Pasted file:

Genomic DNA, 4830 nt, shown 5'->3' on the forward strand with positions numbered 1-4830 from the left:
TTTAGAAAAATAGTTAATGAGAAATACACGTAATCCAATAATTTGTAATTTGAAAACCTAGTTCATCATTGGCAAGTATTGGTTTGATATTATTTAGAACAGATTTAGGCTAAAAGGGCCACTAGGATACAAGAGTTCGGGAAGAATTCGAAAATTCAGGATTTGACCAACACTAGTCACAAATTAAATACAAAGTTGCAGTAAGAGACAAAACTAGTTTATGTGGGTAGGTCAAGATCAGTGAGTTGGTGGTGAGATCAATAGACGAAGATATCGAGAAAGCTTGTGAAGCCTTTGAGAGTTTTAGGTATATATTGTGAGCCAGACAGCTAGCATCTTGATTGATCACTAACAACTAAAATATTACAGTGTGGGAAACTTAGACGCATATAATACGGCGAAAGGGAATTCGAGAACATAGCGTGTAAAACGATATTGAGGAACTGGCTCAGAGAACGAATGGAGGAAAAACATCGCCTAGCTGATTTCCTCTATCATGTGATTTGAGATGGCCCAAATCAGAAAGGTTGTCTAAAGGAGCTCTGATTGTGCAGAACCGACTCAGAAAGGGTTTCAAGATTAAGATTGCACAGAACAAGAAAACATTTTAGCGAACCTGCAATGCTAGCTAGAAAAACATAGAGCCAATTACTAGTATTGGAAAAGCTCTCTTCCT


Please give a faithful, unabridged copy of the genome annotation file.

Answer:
Genomic DNA, 4830 nt, shown 5'->3' on the forward strand with positions numbered 1-4830 from the left:
TTTAGAAAAATAGTTAATGAGAAATACACGTAATCCAATAATTTGTAATTTGAAAACCTAGTTCATCATTGGCAAGTATTGGTTTGATATTATTTAGAACAGATTTAGGCTAAAAGGGCCACTAGGATACAAGAGTTCGGGAAGAATTCGAAAATTCAGGATTTGACCAACACTAGTCACAAATTAAATACAAAGTTGCAGTAAGAGACAAAACTAGTTTATGTGGGTAGGTCAAGATCAGTGAGTTGGTGGTGAGATCAATAGACGAAGATATCGAGAAAGCTTGTGAAGCCTTTGAGAGTTTTAGGTATATATTGTGAGCCAGACAGCTAGCATCTTGATTGATCACTAACAACTAAAATATTACAGTGTGGGAAACTTAGACGCATATAATACGGCGAAAGGGAATTCGAGAACATAGCGTGTAAAACGATATTGAGGAACTGGCTCAGAGAACGAATGGAGGAAAAACATCGCCTAGCTGATTTCCTCTATCATGTGATTTGAGATGGCCCAAATCAGAAAGGTTGTCTAAAGGAGCTCTGATTGTGCAGAACCGACTCAGAAAGGGTTTCAAGATTAAGATTGCACAGAACAAGAAAACATTTTAGCGAACCTGCAATGCTAGCTAGAAAAACATAGAGCCAATTACTAGTATTGGAAAAGCTCTCTTCCT